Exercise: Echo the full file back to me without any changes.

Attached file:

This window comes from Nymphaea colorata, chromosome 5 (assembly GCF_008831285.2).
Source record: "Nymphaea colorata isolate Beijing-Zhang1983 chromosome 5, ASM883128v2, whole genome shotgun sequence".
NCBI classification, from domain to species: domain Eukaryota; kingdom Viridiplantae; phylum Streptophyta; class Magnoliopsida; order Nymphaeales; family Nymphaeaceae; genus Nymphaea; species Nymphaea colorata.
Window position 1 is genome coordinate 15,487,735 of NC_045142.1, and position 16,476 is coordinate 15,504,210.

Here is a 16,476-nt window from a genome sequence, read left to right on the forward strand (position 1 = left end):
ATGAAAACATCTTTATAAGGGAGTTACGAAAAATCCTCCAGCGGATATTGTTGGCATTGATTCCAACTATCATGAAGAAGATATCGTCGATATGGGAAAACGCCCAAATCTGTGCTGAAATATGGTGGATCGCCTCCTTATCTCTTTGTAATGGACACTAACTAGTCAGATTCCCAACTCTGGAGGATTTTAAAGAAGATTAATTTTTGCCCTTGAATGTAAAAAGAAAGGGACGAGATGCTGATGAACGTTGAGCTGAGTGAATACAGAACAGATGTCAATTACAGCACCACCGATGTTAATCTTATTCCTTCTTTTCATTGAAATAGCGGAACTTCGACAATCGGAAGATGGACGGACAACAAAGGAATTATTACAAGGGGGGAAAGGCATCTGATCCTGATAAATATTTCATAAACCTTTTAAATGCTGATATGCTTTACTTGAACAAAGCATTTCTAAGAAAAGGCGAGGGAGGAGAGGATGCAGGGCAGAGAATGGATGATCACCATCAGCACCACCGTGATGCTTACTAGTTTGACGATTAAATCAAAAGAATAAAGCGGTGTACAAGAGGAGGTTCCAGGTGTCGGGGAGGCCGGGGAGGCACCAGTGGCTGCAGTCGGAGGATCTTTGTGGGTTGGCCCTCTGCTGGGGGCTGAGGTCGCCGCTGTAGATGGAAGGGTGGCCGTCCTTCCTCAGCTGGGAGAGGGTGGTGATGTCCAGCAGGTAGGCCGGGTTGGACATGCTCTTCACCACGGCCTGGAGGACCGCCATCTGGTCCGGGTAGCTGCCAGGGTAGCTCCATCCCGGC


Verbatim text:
This window comes from Nymphaea colorata, chromosome 5 (assembly GCF_008831285.2).
Source record: "Nymphaea colorata isolate Beijing-Zhang1983 chromosome 5, ASM883128v2, whole genome shotgun sequence".
NCBI classification, from domain to species: domain Eukaryota; kingdom Viridiplantae; phylum Streptophyta; class Magnoliopsida; order Nymphaeales; family Nymphaeaceae; genus Nymphaea; species Nymphaea colorata.
Window position 1 is genome coordinate 15,487,735 of NC_045142.1, and position 16,476 is coordinate 15,504,210.

Here is a 16,476-nt window from a genome sequence, read left to right on the forward strand (position 1 = left end):
ATGAAAACATCTTTATAAGGGAGTTACGAAAAATCCTCCAGCGGATATTGTTGGCATTGATTCCAACTATCATGAAGAAGATATCGTCGATATGGGAAAACGCCCAAATCTGTGCTGAAATATGGTGGATCGCCTCCTTATCTCTTTGTAATGGACACTAACTAGTCAGATTCCCAACTCTGGAGGATTTTAAAGAAGATTAATTTTTGCCCTTGAATGTAAAAAGAAAGGGACGAGATGCTGATGAACGTTGAGCTGAGTGAATACAGAACAGATGTCAATTACAGCACCACCGATGTTAATCTTATTCCTTCTTTTCATTGAAATAGCGGAACTTCGACAATCGGAAGATGGACGGACAACAAAGGAATTATTACAAGGGGGGAAAGGCATCTGATCCTGATAAATATTTCATAAACCTTTTAAATGCTGATATGCTTTACTTGAACAAAGCATTTCTAAGAAAAGGCGAGGGAGGAGAGGATGCAGGGCAGAGAATGGATGATCACCATCAGCACCACCGTGATGCTTACTAGTTTGACGATTAAATCAAAAGAATAAAGCGGTGTACAAGAGGAGGTTCCAGGTGTCGGGGAGGCCGGGGAGGCACCAGTGGCTGCAGTCGGAGGATCTTTGTGGGTTGGCCCTCTGCTGGGGGCTGAGGTCGCCGCTGTAGATGGAAGGGTGGCCGTCCTTCCTCAGCTGGGAGAGGGTGGTGATGTCCAGCAGGTAGGCCGGGTTGGACATGCTCTTCACCACGGCCTGGAGGACCGCCATCTGGTCCGGGTAGCTGCCAGGGTAGCTCCATCCCGGC